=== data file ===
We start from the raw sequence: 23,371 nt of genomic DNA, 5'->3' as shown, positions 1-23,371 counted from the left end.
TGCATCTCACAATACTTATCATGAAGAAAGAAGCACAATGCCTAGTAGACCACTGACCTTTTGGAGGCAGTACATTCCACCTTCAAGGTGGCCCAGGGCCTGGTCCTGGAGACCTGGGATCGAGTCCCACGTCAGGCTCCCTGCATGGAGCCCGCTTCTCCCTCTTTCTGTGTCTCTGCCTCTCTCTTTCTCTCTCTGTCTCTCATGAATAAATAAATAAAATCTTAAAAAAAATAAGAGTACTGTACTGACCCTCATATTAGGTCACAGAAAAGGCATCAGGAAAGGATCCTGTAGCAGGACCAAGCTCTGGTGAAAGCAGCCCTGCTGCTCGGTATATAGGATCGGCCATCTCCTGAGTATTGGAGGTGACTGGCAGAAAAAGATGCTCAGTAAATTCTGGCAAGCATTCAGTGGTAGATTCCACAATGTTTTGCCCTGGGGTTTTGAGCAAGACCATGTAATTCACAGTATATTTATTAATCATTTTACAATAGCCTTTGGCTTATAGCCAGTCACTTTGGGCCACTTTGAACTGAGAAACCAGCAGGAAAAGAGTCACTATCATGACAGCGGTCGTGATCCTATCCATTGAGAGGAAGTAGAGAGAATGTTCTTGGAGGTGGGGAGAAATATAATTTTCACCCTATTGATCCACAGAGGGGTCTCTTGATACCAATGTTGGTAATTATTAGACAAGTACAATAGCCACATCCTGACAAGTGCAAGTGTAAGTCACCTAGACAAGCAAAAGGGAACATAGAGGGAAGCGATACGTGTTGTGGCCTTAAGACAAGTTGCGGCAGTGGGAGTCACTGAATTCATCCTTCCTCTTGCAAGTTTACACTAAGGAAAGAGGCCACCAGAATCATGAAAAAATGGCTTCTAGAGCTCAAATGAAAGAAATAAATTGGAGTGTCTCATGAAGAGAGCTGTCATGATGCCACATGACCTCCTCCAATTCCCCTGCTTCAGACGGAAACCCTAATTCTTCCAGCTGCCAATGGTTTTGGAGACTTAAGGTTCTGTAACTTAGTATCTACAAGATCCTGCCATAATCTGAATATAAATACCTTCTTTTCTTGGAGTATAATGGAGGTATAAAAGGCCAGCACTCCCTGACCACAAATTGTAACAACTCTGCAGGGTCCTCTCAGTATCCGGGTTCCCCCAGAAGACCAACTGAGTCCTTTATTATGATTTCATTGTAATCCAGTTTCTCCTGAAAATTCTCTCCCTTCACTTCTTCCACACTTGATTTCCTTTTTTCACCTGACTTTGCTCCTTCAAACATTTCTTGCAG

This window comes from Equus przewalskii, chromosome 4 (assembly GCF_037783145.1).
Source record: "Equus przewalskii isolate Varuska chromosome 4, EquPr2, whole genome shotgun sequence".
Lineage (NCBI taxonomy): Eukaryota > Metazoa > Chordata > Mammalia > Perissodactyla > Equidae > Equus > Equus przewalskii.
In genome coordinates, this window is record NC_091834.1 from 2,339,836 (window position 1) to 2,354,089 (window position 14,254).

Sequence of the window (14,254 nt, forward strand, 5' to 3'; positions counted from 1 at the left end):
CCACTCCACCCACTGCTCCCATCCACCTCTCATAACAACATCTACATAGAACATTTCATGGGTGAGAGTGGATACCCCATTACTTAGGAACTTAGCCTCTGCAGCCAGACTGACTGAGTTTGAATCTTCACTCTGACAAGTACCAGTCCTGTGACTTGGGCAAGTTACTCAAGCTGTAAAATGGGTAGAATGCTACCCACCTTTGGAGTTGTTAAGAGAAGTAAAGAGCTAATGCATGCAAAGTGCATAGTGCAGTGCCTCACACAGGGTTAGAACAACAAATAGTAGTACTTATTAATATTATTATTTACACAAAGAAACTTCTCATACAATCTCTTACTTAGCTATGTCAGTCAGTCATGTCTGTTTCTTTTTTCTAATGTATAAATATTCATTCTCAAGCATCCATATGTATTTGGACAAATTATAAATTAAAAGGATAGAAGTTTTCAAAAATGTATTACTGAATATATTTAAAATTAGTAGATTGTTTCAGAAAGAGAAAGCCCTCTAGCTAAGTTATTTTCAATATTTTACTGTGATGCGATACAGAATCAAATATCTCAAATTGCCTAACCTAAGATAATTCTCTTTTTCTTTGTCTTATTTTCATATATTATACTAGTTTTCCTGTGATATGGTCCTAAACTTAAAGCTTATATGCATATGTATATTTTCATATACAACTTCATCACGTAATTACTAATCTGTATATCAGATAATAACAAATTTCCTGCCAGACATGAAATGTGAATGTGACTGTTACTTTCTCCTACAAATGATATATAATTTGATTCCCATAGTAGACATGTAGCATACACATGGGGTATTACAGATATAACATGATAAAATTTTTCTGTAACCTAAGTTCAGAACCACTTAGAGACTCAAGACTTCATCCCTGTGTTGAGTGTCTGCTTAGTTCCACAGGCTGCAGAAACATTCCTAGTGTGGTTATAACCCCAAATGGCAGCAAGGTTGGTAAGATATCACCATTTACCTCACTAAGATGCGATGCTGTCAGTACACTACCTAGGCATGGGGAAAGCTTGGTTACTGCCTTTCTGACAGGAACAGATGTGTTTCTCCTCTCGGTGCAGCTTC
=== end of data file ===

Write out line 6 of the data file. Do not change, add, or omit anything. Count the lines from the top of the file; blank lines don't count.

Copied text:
In genome coordinates, this window is record NC_091834.1 from 2,339,836 (window position 1) to 2,354,089 (window position 14,254).